]) is required.

3. Demonstrations

3.1 Interactive handling of arrays

Here we demonstrate the interactive assembly/handling of micro-bead arrays. The sample is polystyrene micro-beads (Polysciences, 2 μm) dispersed in water, and the objective lens employed is an oil-immersion lens (Olympus, UPlanFLN × 60, NA = 1.25, IR).

Figure 2
Fig. 2 (Media 1) Video frame sequence of interactive manipulation of micro-beads to assemble and handle a massive array. Inset in (a) shows the 14 × 14 matrix pattern of disk-shaped beams and its irradiation area (dotted circle) in imaging plane, with GPC tweezers. (b-c): The elements of the array are taken out one by one from the 12 × 12 array using the PC-mouse controlled GM scanning tweezers.
(Media 1) is a sequence of images recorded with the CCD camera showing the results of the interactive assembling of a 12 × 12 array and the subsequent handling of its elements. The laser power for the GPC tweezers (p-polarized beam) at the entrance pupil of the objective lens was 240 mW, and that for the GM scanning tweezers (s-polarized beam) was 28 mW. First, a 14 × 14 matrix pattern of disk-shaped beams illustrated in the inset of Fig. 2(a) was irradiated with the GPC tweezers, where the irradiation area was 36 μm in diameter, and each disk-shaped beam with a diameter 2 μm was able to trap a single bead at the center. Secondly, we interactively transported 144 beads into the array, one by one, to form a massive 12 × 12 array of micro-beads using a drag-and-drop user interface with the PC-mouse controlled GM scanning tweezers (Fig. 2(a)). This drag-and-drop user interface using a PC-mouse (where the right button and the wheel button were assigned the shutter on/off command and the Z-coordinate movements of the GM scanning tweezers, respectively) allowed us to collect and arrange beads smoothly into the lattice points generated by the GPC tweezers; for example, it took less than 10 minutes to assemble the 12 × 12 array. Thirdly, three beads (indicated by the white arrows and the ellipse in Fig. 2) in the sixth column of the 12 × 12 array were taken out one by one using the user interface (Figs. 2(b) and 2(c)). Fourthly, these beads were returned into the array to re-form the complete 12 × 12 matrix (Media 1). Finally, the 12 × 12 array was broken after shutting out the irradiation of the disk-shaped beams. To our knowledge, this is the first demonstration of the optical assembly of significantly large micro-bead arrays composed of over a hundred beads, without lattice defects and without undesired stacking of beads along the beam axis.

In another demonstration shown in Fig. 3
Fig. 3 (Media 2) Video frame sequence of the interactive manipulation of a 2 × 2 array in a 2.5D space. The 2 × 2 array is controlled by the time-sharing synchronized scanning technique while the 24 beads form a square with GPC tweezers. (f): Movements of the 2 × 2 array in cross-sectional view, where yellow circles denote the 2 × 2 array.
(Media 2), a 2 × 2 array trapped by the T3S optical tweezers was interactively manipulated in a 2.5D space while the 24 beads trapped by the GPC tweezers formed a square. The laser power for the GPC tweezers was 172 mW, and that for the GM scanning tweezers was 72 mW. First, in order to assemble a 2 × 2 array and a square of micro-beads, the beads were arranged in a 2D pattern of disk-shaped beams with the GPC tweezers using the drag-and-drop user interface with the GM scanning tweezers in the same manner as in the first demonstration, where the beads in the 2 × 2 array and the square were trapped against the lower surface of an upper cover glass in the same XY-plane, namely the microscope’s imaging plane (Fig. 3(a)). Secondly, four beads forming the 2 × 2 array were firmly and simultaneously trapped, using the T3S optical tweezers instead of the GPC tweezers, while the 24 beads forming the square were still trapped by the GPC tweezers. Finally, subsequent 2.5D movements of the 2 × 2 array, namely descent (Fig. 3(b)), translation in another XY-plane (Figs. 3(c) and 3(d)) and ascent (Fig. 3(e)), were able to traverse the square in the 3D space. Consequently, the 2 × 2 array which was outside the square was able to reach its destination within the square, whilst maintaining its geometrical shape. Figure 3(f) illustrates these 2.5D movements of the 2 × 2 array in cross-sectional view, where yellow circles indicate the 2 × 2 array and red circles indicate the square.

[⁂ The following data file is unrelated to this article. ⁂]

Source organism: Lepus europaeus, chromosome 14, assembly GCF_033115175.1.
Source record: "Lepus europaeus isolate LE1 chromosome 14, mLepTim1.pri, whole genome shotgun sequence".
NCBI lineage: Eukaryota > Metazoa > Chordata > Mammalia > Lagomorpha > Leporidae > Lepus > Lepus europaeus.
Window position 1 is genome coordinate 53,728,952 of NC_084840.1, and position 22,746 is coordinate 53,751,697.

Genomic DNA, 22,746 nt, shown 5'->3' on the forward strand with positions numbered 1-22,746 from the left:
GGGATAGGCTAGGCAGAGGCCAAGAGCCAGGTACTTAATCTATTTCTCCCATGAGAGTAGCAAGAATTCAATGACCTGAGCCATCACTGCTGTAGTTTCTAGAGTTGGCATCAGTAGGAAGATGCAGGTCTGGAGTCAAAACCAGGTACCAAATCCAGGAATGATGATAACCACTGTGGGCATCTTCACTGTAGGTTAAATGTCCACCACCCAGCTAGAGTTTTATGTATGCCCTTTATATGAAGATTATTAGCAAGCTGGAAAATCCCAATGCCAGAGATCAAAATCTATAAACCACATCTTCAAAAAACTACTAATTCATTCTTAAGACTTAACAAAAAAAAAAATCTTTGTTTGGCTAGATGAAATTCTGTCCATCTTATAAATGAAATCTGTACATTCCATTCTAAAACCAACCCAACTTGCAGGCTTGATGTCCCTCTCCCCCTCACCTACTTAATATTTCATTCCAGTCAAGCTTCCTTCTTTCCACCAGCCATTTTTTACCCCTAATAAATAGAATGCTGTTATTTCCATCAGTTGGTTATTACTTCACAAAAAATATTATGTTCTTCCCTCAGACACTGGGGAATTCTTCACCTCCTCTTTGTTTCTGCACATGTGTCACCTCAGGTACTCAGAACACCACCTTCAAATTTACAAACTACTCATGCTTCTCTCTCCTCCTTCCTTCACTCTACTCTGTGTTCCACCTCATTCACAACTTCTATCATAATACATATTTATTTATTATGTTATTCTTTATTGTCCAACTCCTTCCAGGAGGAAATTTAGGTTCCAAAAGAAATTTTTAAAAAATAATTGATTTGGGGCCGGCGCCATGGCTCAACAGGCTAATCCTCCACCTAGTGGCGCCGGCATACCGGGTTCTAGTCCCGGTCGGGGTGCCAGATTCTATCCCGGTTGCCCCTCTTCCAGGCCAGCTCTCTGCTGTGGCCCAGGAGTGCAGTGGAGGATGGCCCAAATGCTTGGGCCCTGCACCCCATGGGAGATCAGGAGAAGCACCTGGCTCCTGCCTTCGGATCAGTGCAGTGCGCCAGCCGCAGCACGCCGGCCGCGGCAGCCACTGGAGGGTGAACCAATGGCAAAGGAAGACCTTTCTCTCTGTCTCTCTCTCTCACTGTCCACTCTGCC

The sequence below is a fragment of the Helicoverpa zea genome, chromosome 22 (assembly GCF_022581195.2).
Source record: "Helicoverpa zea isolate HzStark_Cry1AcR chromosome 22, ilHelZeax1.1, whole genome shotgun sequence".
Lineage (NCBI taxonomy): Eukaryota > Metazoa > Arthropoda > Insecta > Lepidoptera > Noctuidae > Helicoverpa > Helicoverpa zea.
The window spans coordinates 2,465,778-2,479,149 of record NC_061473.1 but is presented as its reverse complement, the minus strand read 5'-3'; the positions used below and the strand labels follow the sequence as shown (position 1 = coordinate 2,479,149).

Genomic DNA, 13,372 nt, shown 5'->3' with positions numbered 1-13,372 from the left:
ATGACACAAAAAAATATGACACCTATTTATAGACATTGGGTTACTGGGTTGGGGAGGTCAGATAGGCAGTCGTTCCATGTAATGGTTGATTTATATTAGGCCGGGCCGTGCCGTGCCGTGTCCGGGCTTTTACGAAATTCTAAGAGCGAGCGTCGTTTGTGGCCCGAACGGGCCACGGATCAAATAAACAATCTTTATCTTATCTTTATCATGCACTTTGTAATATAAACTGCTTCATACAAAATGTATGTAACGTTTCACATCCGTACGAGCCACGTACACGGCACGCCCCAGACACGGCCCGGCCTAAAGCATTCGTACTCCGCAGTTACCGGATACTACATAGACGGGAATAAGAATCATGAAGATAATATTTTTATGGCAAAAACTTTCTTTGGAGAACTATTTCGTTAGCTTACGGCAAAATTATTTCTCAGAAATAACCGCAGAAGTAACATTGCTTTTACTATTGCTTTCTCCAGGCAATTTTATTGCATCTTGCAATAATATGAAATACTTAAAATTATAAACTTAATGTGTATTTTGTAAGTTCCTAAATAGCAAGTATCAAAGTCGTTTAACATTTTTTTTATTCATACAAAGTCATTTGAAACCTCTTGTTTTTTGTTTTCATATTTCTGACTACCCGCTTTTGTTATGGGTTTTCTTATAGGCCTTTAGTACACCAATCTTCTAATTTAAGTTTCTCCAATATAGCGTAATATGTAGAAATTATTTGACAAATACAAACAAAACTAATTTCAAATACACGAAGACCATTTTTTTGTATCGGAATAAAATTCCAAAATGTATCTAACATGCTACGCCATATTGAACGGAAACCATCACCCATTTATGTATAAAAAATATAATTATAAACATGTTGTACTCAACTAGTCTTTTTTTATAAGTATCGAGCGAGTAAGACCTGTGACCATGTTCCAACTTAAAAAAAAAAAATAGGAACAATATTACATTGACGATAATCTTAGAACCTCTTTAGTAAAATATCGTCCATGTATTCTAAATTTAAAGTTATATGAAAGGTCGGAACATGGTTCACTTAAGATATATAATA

3.2 High-speed and parallel handling of arrays

To verify the performance of the hybrid system for the automatic handling of both the arrays and their components, here we demonstrate the high-speed manipulation of the array’s elements and the parallel handling of multiple arrays. The sample and the objective lens are the same as mentioned in Section 3.1.

Figure 4
Fig. 4 (Media 3) Video frame sequence of the high-speed manipulation of the elements of micro-bead arrays forming the four sets of a 4 × 4 array with GPC tweezers. Four beads indicated by numbers in (a) are sequentially manipulated at super-high speeds along the paths indicated by black arrows in (b) and (c). The accompanying movie is in real time, not accelerated.
(Media 3) is a sequence of images recorded with the CCD camera showing the results of the high-speed manipulation of the elements in the four sets of a 4 × 4 array. The laser power for the GPC tweezers was 198 mW, and that for the GM scanning tweezers was 47 mW. First, in the same manner as in the first demonstration in Section 3.1, four sets of a 4 × 4 array were assembled in a 12 × 12 matrix pattern of disk-shaped beams with the GPC tweezers, where each disk-shaped beam was 2 μm in diameter (Fig. 4(a)). Next, using the GM scanning tweezers, after a bead at a corner of single 4 × 4 array was taken out from the array, the bead was driven twice along an 8-shaped path at super-high speeds (for example, the path for bead numbered ‘one’ is indicated by black arrows in Figs. 4(b) and 4(c)), and returned again to its original position. These automated procedures were executed for the four beads at a corner of the 4 × 4 arrays in the numbered order in Fig. 4(a). To detect the trajectories by visual observation and by color CCD camera images recorded at a sampling rate of 1/30 second, we introduced a He-Ne laser beam as a marker for the GM scanning tweezers, and the velocity along the 8-shaped paths was specified at 85 μm/s, although we could have manipulated the bead more quickly. Note that in the accompanying movie, the 8-shaped trajectories during the high-speed manipulation are observed by the dim red line (i.e. as an afterimage of the bead).